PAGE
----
As the Supreme Court prepares a decision on the fate of Proposition 8, nearly six in 10 California voters now believe same-sex marriage should be legal, with support rising among older voters and in all regions of the state, a new poll has found.
The USC Dornsife/Los Angeles Times poll reveals that attitudes in the state toward gay marriage have changed significantly since Californians banned it in 2008 by a vote of 52% to 48%. The Supreme Court will decide this month whether the ban will continue.
"There has been movement across the board" in favor of same-sex marriage, said Dave Kanevsky, research director of the American Viewpoint, a Republican polling firm that helped conduct the survey. "Every group has moved."
The poll found that 58% of the state's registered voters believe same-sex marriage should be legal, compared with 36% against, a margin of 22 points. When the same pollsters asked that question three years ago, 52% favored gay marriage and 40% opposed it, a 12-point spread.
Most national polls this year have found majority support, but only one of those surveys reported it as high as 58%. The average was roughly 51% in favor of gay marriage. As in the rest of the country, more women (63%) than men (52%) in California favor same-sex marriage.
Younger California voters also support gay marriage by larger margins than older voters, the poll found. Whereas 76% of voters ages 18 to 29 support legalizing the unions, only 52% of those ages 50 to 64 agree.
Still, the shifts among older voters are dramatic. Voters 65 and older are now almost evenly divided — 46% in favor, 47% against — compared with just three years ago, when seniors opposed gay marriage by 19 percentage points.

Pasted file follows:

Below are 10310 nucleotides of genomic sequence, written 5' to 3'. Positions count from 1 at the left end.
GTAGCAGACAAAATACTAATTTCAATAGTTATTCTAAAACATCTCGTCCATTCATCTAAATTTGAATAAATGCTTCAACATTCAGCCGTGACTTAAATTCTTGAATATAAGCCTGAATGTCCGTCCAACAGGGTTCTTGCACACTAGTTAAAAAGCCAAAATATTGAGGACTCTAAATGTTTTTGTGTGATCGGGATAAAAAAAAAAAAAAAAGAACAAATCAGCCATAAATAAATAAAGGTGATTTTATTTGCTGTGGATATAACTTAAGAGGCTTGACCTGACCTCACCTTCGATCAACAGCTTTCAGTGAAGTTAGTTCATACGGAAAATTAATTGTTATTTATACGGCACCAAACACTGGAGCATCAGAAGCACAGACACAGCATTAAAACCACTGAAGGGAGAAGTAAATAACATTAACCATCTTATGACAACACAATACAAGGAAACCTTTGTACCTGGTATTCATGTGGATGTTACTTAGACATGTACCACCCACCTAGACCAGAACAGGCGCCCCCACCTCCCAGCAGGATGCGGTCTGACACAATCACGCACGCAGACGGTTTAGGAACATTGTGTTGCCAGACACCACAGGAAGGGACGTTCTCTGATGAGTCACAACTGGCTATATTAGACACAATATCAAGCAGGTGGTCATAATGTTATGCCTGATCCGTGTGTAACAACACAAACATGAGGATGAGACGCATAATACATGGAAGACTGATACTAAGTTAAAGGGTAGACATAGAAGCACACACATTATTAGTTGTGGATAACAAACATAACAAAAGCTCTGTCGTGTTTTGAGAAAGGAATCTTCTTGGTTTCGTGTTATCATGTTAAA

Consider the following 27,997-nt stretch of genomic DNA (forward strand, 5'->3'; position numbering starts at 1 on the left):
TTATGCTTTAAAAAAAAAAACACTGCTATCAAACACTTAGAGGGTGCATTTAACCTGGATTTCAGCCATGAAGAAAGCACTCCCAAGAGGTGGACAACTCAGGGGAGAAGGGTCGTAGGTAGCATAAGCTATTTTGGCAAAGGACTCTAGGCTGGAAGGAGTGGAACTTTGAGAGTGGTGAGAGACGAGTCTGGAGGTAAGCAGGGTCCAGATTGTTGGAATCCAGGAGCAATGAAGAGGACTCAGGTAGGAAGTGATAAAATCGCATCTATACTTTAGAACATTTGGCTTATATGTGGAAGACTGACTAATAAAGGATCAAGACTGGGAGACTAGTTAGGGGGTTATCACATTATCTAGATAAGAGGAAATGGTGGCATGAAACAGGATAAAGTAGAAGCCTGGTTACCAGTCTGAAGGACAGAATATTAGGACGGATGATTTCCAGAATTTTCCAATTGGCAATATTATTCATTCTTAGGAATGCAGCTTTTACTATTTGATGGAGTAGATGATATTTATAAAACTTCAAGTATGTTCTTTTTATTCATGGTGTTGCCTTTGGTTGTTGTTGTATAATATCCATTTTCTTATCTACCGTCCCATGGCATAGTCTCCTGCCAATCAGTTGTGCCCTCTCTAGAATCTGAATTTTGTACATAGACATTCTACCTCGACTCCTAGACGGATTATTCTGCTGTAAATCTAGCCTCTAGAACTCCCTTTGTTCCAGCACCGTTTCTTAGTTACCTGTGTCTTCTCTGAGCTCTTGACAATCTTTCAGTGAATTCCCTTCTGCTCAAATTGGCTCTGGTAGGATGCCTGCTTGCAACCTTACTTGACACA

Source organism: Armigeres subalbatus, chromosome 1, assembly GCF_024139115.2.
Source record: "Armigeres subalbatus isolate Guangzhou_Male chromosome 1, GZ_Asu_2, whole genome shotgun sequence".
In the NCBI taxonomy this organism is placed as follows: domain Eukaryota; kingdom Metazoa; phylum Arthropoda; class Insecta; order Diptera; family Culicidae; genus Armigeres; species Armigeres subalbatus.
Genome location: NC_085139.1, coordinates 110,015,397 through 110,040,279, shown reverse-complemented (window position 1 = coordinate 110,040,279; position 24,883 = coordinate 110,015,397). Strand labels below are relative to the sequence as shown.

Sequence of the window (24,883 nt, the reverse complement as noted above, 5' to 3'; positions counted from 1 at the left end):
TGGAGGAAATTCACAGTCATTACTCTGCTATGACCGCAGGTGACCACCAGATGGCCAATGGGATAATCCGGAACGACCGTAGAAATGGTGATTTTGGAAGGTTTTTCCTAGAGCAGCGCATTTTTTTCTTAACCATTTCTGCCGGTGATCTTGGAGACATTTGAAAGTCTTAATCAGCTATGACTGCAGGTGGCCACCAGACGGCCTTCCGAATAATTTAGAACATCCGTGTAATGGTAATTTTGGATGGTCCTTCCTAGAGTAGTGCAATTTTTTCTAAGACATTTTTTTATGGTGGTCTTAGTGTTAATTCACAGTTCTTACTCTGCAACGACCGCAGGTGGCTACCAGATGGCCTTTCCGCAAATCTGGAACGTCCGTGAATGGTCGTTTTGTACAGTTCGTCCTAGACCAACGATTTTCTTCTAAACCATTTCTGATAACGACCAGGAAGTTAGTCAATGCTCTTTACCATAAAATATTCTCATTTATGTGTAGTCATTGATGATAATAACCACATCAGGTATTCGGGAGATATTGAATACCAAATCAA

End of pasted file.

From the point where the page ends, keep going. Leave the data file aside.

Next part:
"Even the least-receptive audiences for same-sex marriage in California are split," said Drew Lieberman, vice president of Greenberg Quinlan Rosner Research, a Democratic firm that participated in the poll. "There has been an across-the-board sea change on this issue."
Support is strongest in the Bay Area (69%), followed by Sacramento, the rest of Northern California and the Central Coast (59%), Los Angeles County (58%) and all of Southern California (52%).
The only region without majority support is the Central Valley, where voters who have an opinion are evenly divided, 45% in favor, and 45% against, a six-point jump in support from three years ago. The rise in support across all regions has occurred since 2009.
Pollsters said it was impossible to predict how a future ballot measure reinstating marriage rights would fare if the Supreme Court upheld Proposition 8. But they agreed that voters were more likely now than in the past to approve such an initiative.
"You see sentiment moving their way, but I would caution that ballot language matters, and campaigns matter," Kanevsky said.
Feelings on both side are intense, the poll found. Whereas nearly half the respondents (49%) said they strongly support marriage for gays, 30% just as equivocally oppose it. Only 9% of supporters and 6% of opponents said their feelings are not strong.
Knowing someone who is gay matters, according to the poll. Voters who said they know gays are more likely to support legalizing same-sex marriage.